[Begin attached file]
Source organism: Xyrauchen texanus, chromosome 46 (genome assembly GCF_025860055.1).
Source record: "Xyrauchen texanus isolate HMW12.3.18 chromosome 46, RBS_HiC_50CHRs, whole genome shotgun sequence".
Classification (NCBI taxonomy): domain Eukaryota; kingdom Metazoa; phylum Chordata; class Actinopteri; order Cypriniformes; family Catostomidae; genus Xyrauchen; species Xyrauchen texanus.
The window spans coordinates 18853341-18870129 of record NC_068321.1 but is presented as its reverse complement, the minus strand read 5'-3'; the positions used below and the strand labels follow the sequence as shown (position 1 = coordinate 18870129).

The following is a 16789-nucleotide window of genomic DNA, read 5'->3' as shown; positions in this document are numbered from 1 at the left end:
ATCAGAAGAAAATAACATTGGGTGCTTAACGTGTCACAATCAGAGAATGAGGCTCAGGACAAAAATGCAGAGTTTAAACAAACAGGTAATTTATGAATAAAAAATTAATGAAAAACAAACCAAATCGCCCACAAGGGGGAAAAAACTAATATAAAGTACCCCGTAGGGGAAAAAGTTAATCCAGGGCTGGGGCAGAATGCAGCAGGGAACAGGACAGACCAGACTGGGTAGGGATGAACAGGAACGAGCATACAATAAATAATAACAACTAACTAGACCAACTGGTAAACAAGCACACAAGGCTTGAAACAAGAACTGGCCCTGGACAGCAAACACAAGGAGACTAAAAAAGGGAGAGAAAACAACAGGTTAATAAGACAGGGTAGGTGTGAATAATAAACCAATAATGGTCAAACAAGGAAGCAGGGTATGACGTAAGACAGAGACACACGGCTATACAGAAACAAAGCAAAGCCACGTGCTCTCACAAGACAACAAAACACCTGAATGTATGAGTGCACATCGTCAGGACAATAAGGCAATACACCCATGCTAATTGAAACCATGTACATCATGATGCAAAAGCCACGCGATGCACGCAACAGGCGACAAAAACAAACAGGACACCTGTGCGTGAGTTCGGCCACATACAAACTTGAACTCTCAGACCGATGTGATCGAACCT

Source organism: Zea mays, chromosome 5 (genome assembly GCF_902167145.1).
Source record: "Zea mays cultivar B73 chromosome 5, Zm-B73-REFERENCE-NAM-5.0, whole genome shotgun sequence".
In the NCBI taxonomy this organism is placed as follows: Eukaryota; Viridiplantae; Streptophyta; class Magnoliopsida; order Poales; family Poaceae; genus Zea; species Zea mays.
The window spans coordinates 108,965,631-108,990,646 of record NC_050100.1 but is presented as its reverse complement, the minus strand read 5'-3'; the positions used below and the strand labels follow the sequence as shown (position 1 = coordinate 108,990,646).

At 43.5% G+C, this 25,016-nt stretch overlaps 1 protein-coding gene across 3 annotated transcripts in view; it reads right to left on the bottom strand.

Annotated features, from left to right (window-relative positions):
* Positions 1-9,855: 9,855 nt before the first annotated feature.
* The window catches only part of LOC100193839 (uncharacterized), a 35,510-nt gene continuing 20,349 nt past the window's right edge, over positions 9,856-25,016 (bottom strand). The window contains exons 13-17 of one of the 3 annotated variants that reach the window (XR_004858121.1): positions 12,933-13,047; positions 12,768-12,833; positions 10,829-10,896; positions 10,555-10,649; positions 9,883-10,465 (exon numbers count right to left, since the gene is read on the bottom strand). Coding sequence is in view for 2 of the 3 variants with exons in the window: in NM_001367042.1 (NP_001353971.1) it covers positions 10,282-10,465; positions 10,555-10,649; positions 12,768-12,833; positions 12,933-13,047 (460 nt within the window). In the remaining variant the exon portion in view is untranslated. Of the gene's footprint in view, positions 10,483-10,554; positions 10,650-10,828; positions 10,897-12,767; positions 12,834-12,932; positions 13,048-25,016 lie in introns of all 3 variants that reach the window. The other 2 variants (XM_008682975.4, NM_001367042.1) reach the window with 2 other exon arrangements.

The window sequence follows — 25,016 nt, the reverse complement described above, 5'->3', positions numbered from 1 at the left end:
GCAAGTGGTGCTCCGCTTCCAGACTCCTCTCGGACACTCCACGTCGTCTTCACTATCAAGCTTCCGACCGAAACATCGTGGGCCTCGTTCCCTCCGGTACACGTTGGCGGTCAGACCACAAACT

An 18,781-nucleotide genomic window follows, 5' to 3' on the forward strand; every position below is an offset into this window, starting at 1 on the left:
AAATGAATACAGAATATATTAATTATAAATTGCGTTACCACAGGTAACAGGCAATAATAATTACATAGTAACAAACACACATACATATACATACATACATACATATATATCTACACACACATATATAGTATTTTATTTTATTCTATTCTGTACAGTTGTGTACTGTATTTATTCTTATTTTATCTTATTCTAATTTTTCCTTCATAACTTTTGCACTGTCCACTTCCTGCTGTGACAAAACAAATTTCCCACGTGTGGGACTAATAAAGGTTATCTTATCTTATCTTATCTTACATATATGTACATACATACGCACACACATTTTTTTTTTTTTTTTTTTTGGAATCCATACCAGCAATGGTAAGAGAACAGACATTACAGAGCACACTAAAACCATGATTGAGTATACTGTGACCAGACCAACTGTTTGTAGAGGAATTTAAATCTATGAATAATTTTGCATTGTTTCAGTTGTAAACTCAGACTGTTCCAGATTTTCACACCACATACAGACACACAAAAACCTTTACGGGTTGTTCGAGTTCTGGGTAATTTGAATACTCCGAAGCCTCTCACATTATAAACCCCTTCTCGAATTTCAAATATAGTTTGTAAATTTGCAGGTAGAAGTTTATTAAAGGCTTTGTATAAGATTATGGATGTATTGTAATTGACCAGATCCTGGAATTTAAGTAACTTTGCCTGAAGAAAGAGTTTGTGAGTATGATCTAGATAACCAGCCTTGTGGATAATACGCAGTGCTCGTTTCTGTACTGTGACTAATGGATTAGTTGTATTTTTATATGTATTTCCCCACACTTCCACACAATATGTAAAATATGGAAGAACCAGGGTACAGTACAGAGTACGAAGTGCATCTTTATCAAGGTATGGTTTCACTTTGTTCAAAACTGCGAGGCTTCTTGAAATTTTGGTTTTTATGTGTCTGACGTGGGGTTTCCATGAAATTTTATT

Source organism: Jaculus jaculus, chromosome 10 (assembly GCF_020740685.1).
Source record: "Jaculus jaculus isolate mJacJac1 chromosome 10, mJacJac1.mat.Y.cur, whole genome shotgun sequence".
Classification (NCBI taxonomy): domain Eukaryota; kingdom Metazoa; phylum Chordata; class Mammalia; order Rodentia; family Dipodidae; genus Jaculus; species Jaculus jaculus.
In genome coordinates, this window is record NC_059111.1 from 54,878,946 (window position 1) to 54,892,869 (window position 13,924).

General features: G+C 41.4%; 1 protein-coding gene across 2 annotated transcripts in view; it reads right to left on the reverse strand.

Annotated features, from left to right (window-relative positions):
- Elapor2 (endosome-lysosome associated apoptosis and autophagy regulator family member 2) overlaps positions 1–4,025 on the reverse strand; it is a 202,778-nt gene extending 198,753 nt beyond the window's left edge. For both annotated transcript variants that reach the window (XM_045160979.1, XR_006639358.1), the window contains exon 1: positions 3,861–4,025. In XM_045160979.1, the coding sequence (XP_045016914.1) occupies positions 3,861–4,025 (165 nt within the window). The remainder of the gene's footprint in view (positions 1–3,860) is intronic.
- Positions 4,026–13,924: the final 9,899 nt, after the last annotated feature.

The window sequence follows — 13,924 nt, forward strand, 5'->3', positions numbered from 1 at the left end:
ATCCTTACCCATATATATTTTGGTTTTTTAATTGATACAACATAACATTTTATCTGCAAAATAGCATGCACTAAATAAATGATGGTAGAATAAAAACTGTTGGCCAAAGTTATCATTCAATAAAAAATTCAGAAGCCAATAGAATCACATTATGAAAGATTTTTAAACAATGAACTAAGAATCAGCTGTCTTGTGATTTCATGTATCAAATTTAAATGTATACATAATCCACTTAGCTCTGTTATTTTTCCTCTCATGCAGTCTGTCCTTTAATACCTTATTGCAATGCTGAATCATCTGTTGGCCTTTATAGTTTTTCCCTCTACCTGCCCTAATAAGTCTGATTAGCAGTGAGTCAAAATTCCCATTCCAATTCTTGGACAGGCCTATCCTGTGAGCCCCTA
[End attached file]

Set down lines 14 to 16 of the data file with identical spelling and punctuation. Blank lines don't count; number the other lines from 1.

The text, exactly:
* The window catches only part of LOC100193839 (uncharacterized), a 35,510-nt gene continuing 20,349 nt past the window's right edge, over positions 9,856-25,016 (bottom strand). The window contains exons 13-17 of one of the 3 annotated variants that reach the window (XR_004858121.1): positions 12,933-13,047; positions 12,768-12,833; positions 10,829-10,896; positions 10,555-10,649; positions 9,883-10,465 (exon numbers count right to left, since the gene is read on the bottom strand). Coding sequence is in view for 2 of the 3 variants with exons in the window: in NM_001367042.1 (NP_001353971.1) it covers positions 10,282-10,465; positions 10,555-10,649; positions 12,768-12,833; positions 12,933-13,047 (460 nt within the window). In the remaining variant the exon portion in view is untranslated. Of the gene's footprint in view, positions 10,483-10,554; positions 10,650-10,828; positions 10,897-12,767; positions 12,834-12,932; positions 13,048-25,016 lie in introns of all 3 variants that reach the window. The other 2 variants (XM_008682975.4, NM_001367042.1) reach the window with 2 other exon arrangements.

The window sequence follows — 25,016 nt, the reverse complement described above, 5'->3', positions numbered from 1 at the left end:
GCAAGTGGTGCTCCGCTTCCAGACTCCTCTCGGACACTCCACGTCGTCTTCACTATCAAGCTTCCGACCGAAACATCGTGGGCCTCGTTCCCTCCGGTACACGTTGGCGGTCAGACCACAAACT